Friday, June 8

Making Milkshakes: Personal And Public Relations

There was plenty of enthusiasm at my daughter's kindergarten class on Wednesday. They graduated.

What makes a kindergarten graduation special is that it's considered their first major step toward education. When they return after the summer, all of them will be in grade school. Their next major transition, of course, will be the fifth grade when they leave grade school and head off to middle or junior high school.

As my daughter was one of the beaming students in this graduating class, there were many memorable moments for me as a proud parent. But those personal moments aren't the ones I want to share today. Something else stuck, and it applies to communication, social media, and relationships.

How making a milkshake can be an effective communication and relationship technique. 

When the principal of the school trotted out with a blender, milk, ice cream and other ingredients, most parents weren't too sure what to think of it. The kids knew what to think. They wanted some.

Except, the lesson she had to share with them wasn't how wonderful milkshakes can be (or maybe it was). The milkshake making is how she captured their attention. She described to them how she never considered herself a good cook, but she was always good at making ice cream.

The ice cream she had was indeed homemade. It was vanilla, made with nothing more than cream, sugar, ice, and a dash of vanilla extract for good measure. She spooned out two generous scoops as she talked, adding them to the milk in her blender.

As she did, you could see every student — from kindergarten to fifth grade — begin to lick their lips in anticipation. They knew it was going to be good. And the room erupted in applause when she asked for volunteers to taste it. Except, before any of the students were picked from the crowd, she stopped.

The milkshake, she said, was pure. But what would happen, she asked, if she added one ingredient that wasn't so pure? Not a lot, she said, holding up a silver bowl with the mystery addition. Just one piece.

The sheer horror on their faces will never be forgotten as the principal dangled a single piece of raw liver over the unspoiled milkshake. Several students even cried out in anguish as she let it fall in with a plunk. Amidst the growing angst and protest, she gave the blender another spin, giving the creamy white ice cream a grayish-pink tint.

Half of the would-be volunteers who wanted to sample the milkshake weren't so interested any more. And just to be sure there were no brave takers, she then dumped half of the contents from the bowl into the blender. With a final whirl, the once white milkshake turned maroon-gray and lumpy with little unground bits of the contaminant floating freely to every corner of the drink.

All relationships start off on a note of natural purity until we alter them. 

Think for a moment about every relationship you might have ever had or will have in your life — acquaintance or friend, classmate or coworker, colleague or partner, reporter or public relations practitioner, employee or employer, contractor or customer, lover or spouse, online connection or offline passerby. It's doesn't matter which ones you think of first. In this story, all of them start out equal. All of them are just like that milkshake.

They start out pure, natural, and delicious. They can remain that way for a long time — filled with nothing but enthusiasm for the next job, next date, next gathering, next opportunity to share, serve, sell, and celebrate. But how long that lasts is up to each pairing.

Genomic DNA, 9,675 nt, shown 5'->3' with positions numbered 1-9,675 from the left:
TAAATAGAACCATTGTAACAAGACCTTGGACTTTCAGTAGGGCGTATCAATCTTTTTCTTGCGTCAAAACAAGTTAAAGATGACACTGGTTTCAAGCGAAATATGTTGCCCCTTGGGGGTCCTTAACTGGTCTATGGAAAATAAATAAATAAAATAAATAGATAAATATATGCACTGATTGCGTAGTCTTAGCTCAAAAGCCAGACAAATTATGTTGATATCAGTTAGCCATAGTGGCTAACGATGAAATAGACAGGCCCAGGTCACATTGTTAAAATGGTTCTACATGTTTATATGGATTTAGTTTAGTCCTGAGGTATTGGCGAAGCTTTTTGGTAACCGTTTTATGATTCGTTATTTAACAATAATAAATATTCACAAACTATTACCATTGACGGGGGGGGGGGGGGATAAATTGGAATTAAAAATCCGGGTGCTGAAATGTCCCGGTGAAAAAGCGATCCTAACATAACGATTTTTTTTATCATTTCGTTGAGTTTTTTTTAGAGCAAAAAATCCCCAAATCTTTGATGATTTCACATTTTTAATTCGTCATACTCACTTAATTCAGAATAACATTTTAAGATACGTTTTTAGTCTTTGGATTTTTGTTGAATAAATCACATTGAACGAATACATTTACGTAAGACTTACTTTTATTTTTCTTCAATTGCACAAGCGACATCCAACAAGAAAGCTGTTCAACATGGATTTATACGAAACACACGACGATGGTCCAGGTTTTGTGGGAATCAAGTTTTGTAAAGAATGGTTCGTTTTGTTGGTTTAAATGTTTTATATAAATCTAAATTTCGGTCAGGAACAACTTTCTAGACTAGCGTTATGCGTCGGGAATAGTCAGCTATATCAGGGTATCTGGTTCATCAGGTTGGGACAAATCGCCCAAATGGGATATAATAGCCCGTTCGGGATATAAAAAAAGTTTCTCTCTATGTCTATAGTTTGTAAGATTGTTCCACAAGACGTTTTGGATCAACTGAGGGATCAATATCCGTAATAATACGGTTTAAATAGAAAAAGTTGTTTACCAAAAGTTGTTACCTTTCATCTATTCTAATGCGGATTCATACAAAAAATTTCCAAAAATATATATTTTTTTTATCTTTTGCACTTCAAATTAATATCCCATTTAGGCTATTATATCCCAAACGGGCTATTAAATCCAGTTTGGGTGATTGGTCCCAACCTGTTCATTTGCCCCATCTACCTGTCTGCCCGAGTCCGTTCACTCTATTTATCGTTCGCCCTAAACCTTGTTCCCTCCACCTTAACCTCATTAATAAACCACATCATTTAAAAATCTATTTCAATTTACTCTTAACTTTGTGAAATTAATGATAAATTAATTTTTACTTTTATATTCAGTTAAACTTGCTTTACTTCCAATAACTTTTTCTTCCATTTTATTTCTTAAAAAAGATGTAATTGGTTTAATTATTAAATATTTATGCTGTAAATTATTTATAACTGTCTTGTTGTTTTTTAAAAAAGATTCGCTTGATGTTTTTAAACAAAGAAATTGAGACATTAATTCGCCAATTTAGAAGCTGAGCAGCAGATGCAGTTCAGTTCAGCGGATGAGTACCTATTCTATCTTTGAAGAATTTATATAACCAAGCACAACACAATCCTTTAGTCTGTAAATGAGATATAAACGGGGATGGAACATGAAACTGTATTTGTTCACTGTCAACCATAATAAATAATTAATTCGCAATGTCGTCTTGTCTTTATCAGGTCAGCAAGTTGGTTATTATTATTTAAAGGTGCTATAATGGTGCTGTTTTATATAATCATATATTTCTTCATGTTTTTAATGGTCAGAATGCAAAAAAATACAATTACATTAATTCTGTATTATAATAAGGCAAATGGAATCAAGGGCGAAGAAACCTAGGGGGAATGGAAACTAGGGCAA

Relationships are fragile things, like snowmen in spring, I once wrote as part of the prose in a company Christmas card. But even so, I don't think I realized how fragile they were until watching the principal destroy a milkshake at my daughter's school.

It only takes one piece of liver — one white lie, one unreasonable expectation or demand, one broken promise, one unfollow or meaningless connection, one malicious manipulation, one infidelity, one single dose of spam, or one time you need need to be right at all costs — to give it that uncharacteristically grayish-pink tint. And even while most of relationships are anything but pure white over time (because of one party or the other; one mistake or another), one might wonder just how murky someone can make a milkshake before it becomes undrinkable. Most of the time, it seems, people color them up pretty good because we're all human.

Still, the truth is that we don't have to carry around muddied, chunky milkshakes. Since every relationship starts out with the same set of pure ingredients, someone has to be the first to toss in a little piece of liver (or maybe the whole bowl). And while there are plenty of people in the world who are really good at doing it first that doesn't mean we have to beat them to the bullshit finish.

If you want to really change the way you think, work, and live, take a moment to assess all the milkshakes that you have in your life. Are they all white? And if they are not white, how much of the liver did you intentionally or unintentionally dump into them?

Chances are that some of them need to be poured out (those destructive forces in your life), some of them need to be drunk up so you can start over (the ones you messed up all on your own), and a tiny few of them need to be preserved (those lucky few or any that have started new). And then, assuming you are lucky enough to minimize the sludge after the cleanup, maybe you can carry the wisdom in the lesson for the rest of your life — you don't have to ruin your milkshakes. And you don't have to keep the ones that someone else ruins either.
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